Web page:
15 January 2013

Nigeria: Unrealistic Electricity Targets Amid Weak Infrastructure

With aging transmission and distribution infrastructure, as well as hostile host communities,Ejiofor Alike writes that power generation targets will not translate to actual supply

When former President Olusegun Obasanjo assumed power in 1999, Nigeria's electricity generating capacity hovered between 1,500megawatts (mw) and 1,900mw.

Worried by the epileptic power situation his administration inherited from the military regime, Obasanjo embarked on the construction of gas-fired power generating plants under the National Integrated Power Projects (NIPP), with a target to hit 10,000megawatts of electricity by 2007.

The administration also started building new plants for the Power Holding Company of Nigeria (PHCN).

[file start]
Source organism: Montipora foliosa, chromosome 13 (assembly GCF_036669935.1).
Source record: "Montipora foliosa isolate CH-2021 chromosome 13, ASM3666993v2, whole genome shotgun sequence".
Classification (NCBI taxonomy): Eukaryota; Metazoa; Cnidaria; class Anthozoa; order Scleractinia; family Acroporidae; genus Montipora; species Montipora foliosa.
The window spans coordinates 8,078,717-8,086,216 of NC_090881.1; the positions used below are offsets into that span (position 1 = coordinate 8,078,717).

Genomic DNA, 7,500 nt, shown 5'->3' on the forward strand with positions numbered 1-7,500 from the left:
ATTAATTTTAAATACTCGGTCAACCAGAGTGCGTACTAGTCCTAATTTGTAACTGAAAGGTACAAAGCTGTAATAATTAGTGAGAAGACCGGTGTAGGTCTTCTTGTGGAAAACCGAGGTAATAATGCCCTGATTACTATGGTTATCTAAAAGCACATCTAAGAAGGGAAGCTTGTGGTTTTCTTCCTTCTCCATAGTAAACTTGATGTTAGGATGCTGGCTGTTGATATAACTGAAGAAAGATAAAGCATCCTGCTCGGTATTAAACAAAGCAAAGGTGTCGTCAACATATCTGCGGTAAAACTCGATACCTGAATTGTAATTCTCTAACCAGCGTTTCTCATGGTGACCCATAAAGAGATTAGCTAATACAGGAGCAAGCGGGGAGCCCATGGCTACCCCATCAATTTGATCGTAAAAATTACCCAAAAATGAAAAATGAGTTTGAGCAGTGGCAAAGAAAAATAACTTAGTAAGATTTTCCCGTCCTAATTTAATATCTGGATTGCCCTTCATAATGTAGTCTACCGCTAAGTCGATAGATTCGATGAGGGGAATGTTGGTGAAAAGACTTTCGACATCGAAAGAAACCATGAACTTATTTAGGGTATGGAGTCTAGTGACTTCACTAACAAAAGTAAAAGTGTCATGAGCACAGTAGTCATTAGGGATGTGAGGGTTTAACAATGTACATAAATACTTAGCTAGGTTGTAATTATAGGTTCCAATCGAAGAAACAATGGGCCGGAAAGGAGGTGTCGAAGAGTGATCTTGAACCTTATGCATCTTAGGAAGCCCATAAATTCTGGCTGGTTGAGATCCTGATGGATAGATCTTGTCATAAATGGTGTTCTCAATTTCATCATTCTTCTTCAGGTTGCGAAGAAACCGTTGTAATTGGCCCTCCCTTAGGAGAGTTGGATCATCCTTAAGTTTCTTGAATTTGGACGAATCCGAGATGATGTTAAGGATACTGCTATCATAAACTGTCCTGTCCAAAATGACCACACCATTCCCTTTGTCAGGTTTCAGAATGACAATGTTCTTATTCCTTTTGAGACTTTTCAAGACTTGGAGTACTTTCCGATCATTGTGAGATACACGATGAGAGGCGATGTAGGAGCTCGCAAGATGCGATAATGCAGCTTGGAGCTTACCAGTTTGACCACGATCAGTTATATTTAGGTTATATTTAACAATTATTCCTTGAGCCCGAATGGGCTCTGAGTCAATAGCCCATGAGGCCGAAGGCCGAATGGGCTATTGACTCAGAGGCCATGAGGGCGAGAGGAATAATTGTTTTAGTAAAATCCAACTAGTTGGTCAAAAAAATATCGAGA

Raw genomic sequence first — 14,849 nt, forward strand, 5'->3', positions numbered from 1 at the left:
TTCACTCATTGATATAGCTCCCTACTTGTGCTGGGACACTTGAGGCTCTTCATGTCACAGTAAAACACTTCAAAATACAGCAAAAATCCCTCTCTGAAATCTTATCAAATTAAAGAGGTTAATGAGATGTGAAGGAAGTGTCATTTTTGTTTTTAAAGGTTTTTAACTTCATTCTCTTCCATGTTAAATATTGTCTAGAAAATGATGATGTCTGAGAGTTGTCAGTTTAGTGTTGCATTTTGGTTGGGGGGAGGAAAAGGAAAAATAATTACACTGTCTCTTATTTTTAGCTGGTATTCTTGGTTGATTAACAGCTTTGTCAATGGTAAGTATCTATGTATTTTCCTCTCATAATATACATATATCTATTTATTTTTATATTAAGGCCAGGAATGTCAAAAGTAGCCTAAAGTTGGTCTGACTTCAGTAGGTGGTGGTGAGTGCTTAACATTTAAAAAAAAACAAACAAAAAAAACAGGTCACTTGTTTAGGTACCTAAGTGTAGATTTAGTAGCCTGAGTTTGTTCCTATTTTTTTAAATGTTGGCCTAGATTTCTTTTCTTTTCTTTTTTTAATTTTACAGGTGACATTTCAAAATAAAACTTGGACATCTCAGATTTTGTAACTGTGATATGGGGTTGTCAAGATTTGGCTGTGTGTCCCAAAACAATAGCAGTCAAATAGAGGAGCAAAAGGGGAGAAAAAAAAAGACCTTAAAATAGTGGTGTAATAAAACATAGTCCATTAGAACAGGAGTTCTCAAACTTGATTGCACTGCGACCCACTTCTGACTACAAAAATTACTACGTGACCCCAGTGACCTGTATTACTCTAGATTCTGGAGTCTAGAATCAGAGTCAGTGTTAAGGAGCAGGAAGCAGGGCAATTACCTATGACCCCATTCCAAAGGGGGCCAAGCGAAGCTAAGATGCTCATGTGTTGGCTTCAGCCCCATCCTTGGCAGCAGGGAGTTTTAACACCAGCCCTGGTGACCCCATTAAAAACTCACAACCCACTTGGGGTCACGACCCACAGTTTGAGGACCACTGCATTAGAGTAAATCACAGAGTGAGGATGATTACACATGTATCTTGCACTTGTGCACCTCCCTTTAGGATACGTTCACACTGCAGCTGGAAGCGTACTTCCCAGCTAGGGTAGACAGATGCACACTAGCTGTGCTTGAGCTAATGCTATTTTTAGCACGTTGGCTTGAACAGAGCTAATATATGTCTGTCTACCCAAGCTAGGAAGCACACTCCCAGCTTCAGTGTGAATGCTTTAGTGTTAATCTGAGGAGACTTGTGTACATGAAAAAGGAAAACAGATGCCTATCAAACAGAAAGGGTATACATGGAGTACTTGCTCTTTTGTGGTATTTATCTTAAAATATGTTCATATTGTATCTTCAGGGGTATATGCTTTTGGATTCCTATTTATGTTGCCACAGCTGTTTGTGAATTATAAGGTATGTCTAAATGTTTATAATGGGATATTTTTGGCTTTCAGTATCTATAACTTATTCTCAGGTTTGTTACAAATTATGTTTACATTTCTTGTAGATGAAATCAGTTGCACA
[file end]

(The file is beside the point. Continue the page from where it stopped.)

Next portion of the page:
However, when Obasanjo's tenure expired in May 2007, the country's generation was around 3,000mw, far below the 10,000mw target.

Shortly on assumption of office in 2007, the late President Umaru Musa Yar'Adua had set a generation target of 6,000mw by the end of 2009, threatening also to declare a state of emergency in the power sector.

But few days to the December 31, 2009 deadline for the realisation of the target, the administration made a U-turn.

Speaking at the 15th session of the Nigerian Economic Summit Group (NESG) held in Abuja in December 2009, the Chief Economic Adviser to the late President, Alhaji Tanimu Yakubu, stated that going by all permutations, the deadline would not be met.

"We may not achieve 100 per cent of the target. We have been able to achieve 5,200MW so far. As I am talking to you now, 35MW is being added to the national grid and another 100MW will be added in the next two weeks," he said.

Aware of the political implications of failing to meet targets, President Goodluck Jonathan on assumption of office in 2010, had refused to set target for his administration.